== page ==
A Look At Philanthropist Nettie Fowler McCormick
Nettie Fowler was born in 1835, the youngest of three children. After her father died, her mother ran the business until she herself died a few years later. Nettie went to live with her uncle and grandmother who were both devout Methodists and philanthropists in their community. These early tragedies and relationships with her grandparent’s religion and philanthropy shaped Nettie’s beliefs. Raised as an active member of the Methodist church, she felt her responsibility was to be a servant of God and give back to her community.
Her uncle Eldridge Merick’s money gave Nettie vast opportunities for young Nettie. Her uncle’s business savvy, philanthropy and shrewd business sense, had a lasting influence on Nettie. His wealth provided her advanced education and training, and she was able to attend the best seminary schools.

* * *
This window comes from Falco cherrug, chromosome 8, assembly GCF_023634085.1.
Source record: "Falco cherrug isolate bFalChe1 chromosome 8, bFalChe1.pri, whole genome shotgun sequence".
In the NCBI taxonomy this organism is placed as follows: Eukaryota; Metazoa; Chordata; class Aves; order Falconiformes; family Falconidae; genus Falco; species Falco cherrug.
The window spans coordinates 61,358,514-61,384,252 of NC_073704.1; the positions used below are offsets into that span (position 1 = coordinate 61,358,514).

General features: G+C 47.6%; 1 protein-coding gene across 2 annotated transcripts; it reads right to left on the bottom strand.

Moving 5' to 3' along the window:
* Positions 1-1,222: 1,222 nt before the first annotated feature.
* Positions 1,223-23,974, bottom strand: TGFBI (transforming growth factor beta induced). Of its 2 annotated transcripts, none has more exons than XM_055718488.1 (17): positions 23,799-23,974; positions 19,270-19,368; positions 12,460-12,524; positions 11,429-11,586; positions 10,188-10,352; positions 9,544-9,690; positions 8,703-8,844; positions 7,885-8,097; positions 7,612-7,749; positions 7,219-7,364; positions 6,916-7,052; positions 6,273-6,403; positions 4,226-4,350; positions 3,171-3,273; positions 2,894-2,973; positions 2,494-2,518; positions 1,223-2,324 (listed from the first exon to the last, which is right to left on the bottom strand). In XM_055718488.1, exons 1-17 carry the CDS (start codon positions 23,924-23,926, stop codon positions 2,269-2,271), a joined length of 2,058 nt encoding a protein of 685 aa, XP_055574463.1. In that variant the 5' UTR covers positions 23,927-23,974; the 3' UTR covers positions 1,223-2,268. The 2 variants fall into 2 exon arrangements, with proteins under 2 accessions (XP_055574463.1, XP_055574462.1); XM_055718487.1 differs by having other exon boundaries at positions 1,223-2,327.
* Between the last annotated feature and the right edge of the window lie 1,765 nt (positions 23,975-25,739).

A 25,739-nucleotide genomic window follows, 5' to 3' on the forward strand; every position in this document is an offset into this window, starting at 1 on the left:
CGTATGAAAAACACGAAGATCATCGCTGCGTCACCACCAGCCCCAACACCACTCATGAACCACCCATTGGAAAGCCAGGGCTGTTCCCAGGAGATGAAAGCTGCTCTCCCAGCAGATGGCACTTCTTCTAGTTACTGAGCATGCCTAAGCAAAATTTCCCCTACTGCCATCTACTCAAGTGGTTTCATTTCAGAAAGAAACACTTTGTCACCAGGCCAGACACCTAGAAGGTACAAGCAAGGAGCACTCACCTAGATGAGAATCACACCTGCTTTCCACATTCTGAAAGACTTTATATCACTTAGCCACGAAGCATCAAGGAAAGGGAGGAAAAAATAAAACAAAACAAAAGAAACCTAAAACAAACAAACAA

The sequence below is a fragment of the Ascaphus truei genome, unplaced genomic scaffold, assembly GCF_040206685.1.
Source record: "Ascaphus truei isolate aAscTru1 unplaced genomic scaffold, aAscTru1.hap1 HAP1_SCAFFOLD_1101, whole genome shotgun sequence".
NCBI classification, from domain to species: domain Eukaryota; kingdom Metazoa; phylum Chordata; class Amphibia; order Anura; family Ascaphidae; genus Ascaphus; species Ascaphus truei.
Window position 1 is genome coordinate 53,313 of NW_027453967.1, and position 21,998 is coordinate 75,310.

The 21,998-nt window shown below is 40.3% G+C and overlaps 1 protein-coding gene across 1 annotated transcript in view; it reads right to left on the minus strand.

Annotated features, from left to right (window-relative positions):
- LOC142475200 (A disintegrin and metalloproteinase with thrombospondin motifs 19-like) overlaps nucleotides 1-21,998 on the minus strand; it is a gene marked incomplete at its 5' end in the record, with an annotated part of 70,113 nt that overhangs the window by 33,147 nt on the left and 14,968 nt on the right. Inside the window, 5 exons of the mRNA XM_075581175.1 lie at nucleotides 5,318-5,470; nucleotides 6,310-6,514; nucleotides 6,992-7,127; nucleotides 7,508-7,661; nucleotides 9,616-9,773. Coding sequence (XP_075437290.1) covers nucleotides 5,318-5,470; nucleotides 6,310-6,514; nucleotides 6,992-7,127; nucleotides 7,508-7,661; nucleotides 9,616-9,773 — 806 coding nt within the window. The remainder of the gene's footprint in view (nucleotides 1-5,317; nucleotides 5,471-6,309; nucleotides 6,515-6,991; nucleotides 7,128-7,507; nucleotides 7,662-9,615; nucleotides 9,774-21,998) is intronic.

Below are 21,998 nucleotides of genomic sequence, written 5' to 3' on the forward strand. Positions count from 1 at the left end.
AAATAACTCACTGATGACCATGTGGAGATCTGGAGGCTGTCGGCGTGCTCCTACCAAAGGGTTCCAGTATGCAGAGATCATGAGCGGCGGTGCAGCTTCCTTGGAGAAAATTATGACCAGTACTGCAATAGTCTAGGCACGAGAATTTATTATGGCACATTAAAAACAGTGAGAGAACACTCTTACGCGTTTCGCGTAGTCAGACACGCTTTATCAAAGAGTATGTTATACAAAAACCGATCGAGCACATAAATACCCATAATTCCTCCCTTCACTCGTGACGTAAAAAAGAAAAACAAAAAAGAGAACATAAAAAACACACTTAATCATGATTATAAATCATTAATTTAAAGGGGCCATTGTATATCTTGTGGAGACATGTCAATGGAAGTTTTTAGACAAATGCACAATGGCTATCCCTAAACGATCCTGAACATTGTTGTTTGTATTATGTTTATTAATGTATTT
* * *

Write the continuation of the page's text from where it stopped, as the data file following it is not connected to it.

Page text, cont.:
At the age of 21, Nettie met Cyrus Hall McCormick, a businessman and faithful Presbyterian. Though he was well over 40, the couple married a year after they met in January 1858.
Being Cyrus’ closest confidante, Nettie was also actively involved in her husband’s philanthropic activities., which were mostly religious organizations.
After the Great Chicago Fire destroyed the McCormick plant in 1871, Cyrus gave up running the company, while Nettie became the untitled head of the company up until her husband’s death.
Upon her husband’s death, Nettie was to keep their estate intact for five years, making donations only to charitable purposes targeted at Cyrus Sr.’s beliefs. After the five years passed, she turned her attention to her own philanthropy. This allowed Nettie to broaden her patronage beyond religious organizations to orphanages, educational institutions, and relief agencies in the U.S. and abroad.
A careful and deliberate woman, Nettie stayed involved in her philanthropic donations, taking an active role in the organizations that received her contributions. When Nettie died, she left $1 million to various charities. In her life, Nettie Fowler McCormick gave away millions, and always as a humble servant of God, without need for praise or recognition — the true definition of a philanthropic patron.
Photo Credit Wisconsin Historical Society